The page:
Anyhoo, that's not stopping Maha Music Festival from getting out some news. They told me the other day, and now confirmed on Twitter, that they'll be announcing a lineup (at least partially) on April 25.

Get excited.

Maha, for the record, has not changed its date. It's still planned for Aug. 13.

Tuesday, April 12, 2011

Rock Candy Interview: The New Pornographers's Carl "A.C." Newman

The New Pornographers are, from left, Neko Case, Blaine Thurier, Todd Fancey, Kathryn Calder, Carl Newman, Kurt Dahle and John Collins.

By Kevin Coffey
© 2011 Omaha World-Herald

The New Pornographers are finally coming to Omaha. The Canadian band, who has never performed here, was formed in Vancouver in 1997 have produced four albums and received tons of acclaim.

But no stops here. That is, never before until next Thursday, April 21, when they'll hit the stage at The Waiting Room Lounge. (I feel like it's a small venue for them, but that's me.)

All that critical acclaim continues with their most recent release, “Together,” is a mix of power pop and rock that employs the many instrumental and vocal talents of the band’s many members.

It’s talented group to choose from, including Carl Newman, Dan Bejar, Neko Case,  Blaine Thurier, John Collins, Todd Fancey, Kurt Dahle and Kathry Calder.

All of them are associated with other acts and some members, such as Case and Bejar, have achieved praise as solo artists or leaders of their own bands.

(Watch the new, hilarious video for the band's single, "Moves" - and read Newman's comments on it - at the bottom of this interview.)

Newman — known as A.C. Newman on his acclaimed solo albums — is known as the head of the band.

Last week, I called Newman at his home in Woodstock, New York, to talk.

Omaha World-Herald: A lot of people call The New Pornographers a pop band, but you guys really range all over the place. Are you comfortable with the pop label?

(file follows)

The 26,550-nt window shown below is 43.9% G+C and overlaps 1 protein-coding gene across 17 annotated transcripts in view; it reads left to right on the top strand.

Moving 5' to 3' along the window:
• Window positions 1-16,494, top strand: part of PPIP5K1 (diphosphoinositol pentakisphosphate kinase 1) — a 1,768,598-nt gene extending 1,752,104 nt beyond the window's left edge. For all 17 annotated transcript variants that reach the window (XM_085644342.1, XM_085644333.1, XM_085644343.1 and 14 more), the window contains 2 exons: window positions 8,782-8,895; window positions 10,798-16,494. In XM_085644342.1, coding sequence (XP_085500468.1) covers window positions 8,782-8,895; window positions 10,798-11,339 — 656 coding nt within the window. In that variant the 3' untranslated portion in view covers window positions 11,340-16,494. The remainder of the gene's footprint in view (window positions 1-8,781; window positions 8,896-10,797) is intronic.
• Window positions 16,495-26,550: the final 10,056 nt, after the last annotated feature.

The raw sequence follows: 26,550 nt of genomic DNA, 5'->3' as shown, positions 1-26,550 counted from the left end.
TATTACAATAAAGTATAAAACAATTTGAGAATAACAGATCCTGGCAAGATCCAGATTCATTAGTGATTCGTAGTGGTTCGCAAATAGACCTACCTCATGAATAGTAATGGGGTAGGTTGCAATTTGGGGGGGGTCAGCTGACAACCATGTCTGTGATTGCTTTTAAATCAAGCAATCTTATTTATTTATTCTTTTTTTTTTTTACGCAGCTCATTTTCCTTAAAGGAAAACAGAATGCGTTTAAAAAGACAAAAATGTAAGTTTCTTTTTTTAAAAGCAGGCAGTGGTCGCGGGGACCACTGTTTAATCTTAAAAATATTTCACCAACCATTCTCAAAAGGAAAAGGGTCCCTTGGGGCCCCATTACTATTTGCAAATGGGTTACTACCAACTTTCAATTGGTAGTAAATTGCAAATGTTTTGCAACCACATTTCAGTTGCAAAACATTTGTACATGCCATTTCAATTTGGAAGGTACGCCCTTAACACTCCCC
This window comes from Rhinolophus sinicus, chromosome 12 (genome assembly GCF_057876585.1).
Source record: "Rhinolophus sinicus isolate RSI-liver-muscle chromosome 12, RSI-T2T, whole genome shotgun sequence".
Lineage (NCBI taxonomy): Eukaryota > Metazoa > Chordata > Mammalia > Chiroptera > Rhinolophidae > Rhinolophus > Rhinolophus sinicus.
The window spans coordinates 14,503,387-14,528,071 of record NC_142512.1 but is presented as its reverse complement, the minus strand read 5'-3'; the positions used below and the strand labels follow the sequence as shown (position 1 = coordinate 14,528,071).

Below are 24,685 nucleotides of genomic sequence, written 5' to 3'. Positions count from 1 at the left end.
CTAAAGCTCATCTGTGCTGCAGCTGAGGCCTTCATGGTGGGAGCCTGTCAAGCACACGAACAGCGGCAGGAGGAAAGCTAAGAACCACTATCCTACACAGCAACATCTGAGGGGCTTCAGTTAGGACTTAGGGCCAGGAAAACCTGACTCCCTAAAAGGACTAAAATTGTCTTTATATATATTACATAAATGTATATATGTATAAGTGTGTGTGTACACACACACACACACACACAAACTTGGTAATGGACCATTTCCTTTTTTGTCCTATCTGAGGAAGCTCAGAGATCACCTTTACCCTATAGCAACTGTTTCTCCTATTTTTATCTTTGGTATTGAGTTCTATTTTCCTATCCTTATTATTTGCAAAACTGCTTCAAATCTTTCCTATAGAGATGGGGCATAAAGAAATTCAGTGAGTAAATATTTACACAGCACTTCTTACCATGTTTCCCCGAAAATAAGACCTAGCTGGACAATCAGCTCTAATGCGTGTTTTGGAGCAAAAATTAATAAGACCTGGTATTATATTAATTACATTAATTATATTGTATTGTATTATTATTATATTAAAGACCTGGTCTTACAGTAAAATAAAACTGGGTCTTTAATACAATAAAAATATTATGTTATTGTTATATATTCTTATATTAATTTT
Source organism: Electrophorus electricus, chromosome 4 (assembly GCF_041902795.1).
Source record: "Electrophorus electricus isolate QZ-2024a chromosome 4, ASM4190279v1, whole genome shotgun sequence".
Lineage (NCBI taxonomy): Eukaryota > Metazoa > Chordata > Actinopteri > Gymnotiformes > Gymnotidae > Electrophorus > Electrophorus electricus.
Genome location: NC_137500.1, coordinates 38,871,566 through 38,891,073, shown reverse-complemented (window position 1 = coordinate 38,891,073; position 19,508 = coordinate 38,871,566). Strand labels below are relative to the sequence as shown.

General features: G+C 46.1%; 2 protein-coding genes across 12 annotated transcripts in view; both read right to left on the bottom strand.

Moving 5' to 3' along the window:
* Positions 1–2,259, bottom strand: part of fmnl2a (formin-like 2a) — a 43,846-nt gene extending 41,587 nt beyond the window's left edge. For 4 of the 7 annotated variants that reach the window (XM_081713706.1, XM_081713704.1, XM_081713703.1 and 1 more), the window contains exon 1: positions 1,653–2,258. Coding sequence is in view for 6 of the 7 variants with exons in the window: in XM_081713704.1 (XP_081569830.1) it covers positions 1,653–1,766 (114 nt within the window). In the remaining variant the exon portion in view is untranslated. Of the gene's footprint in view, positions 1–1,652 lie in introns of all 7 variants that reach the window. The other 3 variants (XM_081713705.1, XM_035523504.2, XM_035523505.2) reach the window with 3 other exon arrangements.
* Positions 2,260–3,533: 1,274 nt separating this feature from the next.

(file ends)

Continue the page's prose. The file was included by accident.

Carl Newman: People will call you what they want to call you. I think the thing about the Pornographers is that our songs have run through a lot of different styles. You could make a mix tape with 12 songs by us and go, ‘Yep, they are definitely power pop.’ Then you could make another one with the weirdest 12 songs we’ve done and people would go, ‘I don’t know what the hell is wrong with those guys.’

OWH: You guys have quite the lineup of people in the band. Is it hard to make music with so many talented people?

CN: People have things to add but because everybody has their seperate outlets, nobody’s concentrating on only this band. If this was everybody’s sole music outlet, people would be arguing more. Or saying “I need my voice to be heard.”

We do argue, but it’s all very good hearted. The running gag during the mixing was Kathryn. If ever anybody said, ‘I think we need to turn down the keyboards,’ Kathryn would say ‘I quit.’

We all laughed. If you changed anything on anybody’s parts, they’d said, ‘I quit.’

OWH: It seems like you guys have everything under control.

CN: I think we have it pretty good that way. As much as we argue about things, like any band that’s been around, and there are tensions that go in waves. But things are pretty smooth with us.